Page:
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Patient rights and responsibilities

No matter your reason for entering the Berger Health System, you have rights and responsibilities. That's even true of our pediatric patients. Understanding those rights and responsibilities could help you play an active role in your care. And deepening your understanding could help you know when to reach out if something doesn't go as planned.

These are our patient's rights and responsibilities, broken out for adults and children. Please reach out with questions, or you can report a complaint. We welcome your feedback.


Adult patients

Every patient has the right to:

  • Competent, respectful and hospitable care, regardless of race, creed, sex, national origin, disability, marital status, sexual orientation, source of payment for care, or psychological and spiritual variables.
  • Identify a support person to relieve stress and provide emotional support. This right is limited if the presence of the support person infringes on others' rights, compromises safety or is medically or therapeutically contraindicated.
  • Designate a surrogate decision-maker. That surrogate-decision maker may be a family member, which is broadly defined to include friends and same-sex partners.
  • Receive visitors they designate, including, but not limited to, a spouse, a domestic partner, another family member or a friend. Consent can be withdrawn or denied at any time.
  • Visitation privileges that are not restricted or denied based on race, color, national origin, religion, sex, gender identity, sexual orientation or disability.
  • Equal visitation privileges consistent with patient preferences.
  • Information provided in a manner they understand.
  • Formulate advance directives (which include a durable power of attorney for healthcare, living will, and do-not-resuscitate program, and participate in the consideration of ethical care issues.
  • Receive information from their physicians regarding their diagnosis, treatment and prognosis.
  • Have their personal physicians notified of their admissions.
  • Participate actively in their care plans, including pain management, through direct discussion with physicians and nursing staff.
  • Effective pain management, including receiving information about pain and pain relief measures, as well as an explanation of the potential limitations and side effects of pain treatment.
  • Accept or refuse medical care or treatment to the extent permitted by law and to be informed of the medical consequences of refusal.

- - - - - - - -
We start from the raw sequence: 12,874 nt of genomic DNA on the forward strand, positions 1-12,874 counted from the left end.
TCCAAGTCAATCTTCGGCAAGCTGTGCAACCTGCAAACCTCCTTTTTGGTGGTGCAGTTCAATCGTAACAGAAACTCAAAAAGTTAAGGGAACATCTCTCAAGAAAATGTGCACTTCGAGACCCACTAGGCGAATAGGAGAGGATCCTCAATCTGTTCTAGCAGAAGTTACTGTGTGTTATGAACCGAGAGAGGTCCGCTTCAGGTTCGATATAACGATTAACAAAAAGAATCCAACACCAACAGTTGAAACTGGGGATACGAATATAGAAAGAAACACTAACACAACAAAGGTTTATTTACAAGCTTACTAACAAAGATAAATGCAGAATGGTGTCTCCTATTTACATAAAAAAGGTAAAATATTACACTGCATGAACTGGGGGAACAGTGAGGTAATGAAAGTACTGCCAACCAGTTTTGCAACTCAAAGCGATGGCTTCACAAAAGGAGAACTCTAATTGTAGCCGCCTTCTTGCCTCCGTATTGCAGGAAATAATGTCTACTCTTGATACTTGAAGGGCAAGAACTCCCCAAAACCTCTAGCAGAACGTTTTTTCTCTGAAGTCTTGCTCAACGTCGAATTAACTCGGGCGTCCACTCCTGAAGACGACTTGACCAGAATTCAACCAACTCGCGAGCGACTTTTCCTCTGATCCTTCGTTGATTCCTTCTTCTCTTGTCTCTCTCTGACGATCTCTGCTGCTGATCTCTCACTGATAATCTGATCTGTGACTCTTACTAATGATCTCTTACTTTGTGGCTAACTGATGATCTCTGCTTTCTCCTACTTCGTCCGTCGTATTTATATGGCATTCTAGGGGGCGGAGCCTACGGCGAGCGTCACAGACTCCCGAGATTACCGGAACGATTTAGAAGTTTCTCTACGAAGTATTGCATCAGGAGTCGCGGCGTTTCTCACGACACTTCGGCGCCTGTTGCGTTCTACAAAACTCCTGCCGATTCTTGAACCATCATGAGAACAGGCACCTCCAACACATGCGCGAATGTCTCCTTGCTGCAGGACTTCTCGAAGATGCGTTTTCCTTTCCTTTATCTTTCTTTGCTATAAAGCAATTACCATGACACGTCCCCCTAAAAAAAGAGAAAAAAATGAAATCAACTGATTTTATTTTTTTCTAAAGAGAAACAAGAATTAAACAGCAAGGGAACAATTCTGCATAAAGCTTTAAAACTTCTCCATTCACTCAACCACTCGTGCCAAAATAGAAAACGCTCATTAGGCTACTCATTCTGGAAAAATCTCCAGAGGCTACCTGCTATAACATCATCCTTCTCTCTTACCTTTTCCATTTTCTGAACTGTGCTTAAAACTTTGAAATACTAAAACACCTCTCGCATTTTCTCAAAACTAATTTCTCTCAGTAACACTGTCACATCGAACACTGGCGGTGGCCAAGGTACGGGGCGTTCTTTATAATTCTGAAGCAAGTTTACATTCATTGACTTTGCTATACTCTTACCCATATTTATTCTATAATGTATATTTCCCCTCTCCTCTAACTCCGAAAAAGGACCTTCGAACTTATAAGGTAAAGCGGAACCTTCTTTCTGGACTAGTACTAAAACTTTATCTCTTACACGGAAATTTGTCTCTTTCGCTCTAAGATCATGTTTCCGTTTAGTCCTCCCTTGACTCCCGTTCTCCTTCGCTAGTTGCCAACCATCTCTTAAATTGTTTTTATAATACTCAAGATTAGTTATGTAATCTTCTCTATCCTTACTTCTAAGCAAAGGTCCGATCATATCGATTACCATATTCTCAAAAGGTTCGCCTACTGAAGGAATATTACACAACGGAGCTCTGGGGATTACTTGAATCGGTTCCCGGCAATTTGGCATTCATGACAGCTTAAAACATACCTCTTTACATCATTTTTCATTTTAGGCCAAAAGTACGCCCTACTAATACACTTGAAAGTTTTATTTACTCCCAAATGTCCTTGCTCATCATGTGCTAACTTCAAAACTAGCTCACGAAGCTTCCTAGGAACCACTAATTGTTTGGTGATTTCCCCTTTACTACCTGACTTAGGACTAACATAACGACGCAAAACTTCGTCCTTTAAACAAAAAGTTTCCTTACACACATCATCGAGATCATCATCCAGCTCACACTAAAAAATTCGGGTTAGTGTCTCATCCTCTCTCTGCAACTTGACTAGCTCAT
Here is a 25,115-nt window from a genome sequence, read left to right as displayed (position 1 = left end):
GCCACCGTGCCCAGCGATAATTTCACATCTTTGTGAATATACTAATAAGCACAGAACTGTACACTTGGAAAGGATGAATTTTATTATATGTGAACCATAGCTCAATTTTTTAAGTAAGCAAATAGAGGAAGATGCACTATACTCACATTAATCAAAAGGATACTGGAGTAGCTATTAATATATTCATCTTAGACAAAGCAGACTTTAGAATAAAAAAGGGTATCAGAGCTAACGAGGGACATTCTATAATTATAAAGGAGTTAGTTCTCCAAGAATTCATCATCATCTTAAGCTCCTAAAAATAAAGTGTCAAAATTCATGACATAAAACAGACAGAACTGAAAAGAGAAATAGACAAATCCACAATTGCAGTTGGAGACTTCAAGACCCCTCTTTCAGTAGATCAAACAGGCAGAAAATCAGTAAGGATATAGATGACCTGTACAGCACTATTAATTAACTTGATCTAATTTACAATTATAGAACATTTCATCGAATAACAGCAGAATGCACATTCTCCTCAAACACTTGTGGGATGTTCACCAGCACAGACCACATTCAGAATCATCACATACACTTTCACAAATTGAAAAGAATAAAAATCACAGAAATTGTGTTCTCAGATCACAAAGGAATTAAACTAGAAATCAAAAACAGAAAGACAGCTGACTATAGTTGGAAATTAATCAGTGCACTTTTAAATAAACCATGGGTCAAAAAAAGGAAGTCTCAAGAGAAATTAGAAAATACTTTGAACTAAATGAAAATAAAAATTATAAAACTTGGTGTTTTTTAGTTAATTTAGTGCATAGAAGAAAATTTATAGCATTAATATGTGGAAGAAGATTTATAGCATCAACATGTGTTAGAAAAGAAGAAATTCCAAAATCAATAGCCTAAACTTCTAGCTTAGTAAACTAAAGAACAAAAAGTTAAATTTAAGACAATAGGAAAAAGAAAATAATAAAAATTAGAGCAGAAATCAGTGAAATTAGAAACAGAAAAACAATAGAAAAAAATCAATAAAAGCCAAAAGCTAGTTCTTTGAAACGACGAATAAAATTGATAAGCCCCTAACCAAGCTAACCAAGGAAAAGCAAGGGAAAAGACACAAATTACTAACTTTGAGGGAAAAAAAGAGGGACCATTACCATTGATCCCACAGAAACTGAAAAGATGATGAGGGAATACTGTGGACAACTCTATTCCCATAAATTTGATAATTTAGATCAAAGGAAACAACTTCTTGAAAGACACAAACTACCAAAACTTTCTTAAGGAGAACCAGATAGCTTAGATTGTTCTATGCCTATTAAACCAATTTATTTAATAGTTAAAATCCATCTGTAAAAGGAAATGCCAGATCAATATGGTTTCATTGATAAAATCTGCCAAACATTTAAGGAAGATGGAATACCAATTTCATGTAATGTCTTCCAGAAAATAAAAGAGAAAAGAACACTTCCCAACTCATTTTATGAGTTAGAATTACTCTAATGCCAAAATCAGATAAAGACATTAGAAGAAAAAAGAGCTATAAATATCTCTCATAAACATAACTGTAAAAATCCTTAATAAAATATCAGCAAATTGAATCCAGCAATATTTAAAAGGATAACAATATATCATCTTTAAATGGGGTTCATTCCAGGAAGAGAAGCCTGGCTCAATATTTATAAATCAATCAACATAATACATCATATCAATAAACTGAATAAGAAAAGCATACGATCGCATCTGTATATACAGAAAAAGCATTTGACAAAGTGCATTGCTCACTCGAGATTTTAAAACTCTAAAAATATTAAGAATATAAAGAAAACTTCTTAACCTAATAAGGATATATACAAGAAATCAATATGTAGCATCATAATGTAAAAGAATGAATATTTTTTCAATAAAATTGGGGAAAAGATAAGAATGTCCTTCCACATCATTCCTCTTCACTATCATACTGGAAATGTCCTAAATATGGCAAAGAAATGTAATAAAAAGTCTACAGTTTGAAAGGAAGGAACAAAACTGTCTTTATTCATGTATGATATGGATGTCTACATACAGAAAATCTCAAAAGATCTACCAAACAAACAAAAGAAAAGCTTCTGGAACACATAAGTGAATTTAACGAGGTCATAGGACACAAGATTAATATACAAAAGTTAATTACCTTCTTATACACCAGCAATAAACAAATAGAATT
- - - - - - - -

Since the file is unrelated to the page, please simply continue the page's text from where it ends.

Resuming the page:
• Refuse to participate in experimentation, research or educational projects.
  • Expect physicians and staff to maintain confidentiality of medical records and information pertaining to care and respect for privacy and dignity.
  • Know the name and position of caregivers. Physicians and staff must introduce themselves and wear name badges.
  • Receive a copy of and assistance in interpreting their hospital bills.
  • Access people outside the hospital by means of visitors and by verbal and written communication.
  • Request communication assistance or an interpreter, if needed.
  • Comfort and dignity in terminal situations, effective pain management and assistance through the grieving process.
  • Pastoral or other spiritual care.
  • An environment that preserves dignity and contributes to a positive self-image.
  • Be free of restraints of any form that are not medically necessary.
  • Access, request amendment to and receive an accounting of disclosures regarding their health information.
  • Information on rights and responsibilities and mechanisms of initiation; review and resolution of concerns, complaints or grievances.
  • Wear appropriate personal clothing, religious or other symbolic items, as long as they do not interfere with diagnostic procedures or treatment.
  • Have a person of their own sex present during certain parts of physical exams, treatments or procedures performed by a health professional of the opposite sex, and not to remain disrobed any longer than required for accomplishing the medical purpose.
  • Give permission for the presence of individuals not directly involved in their care.
  • Give consent for video or electronic monitoring or recording.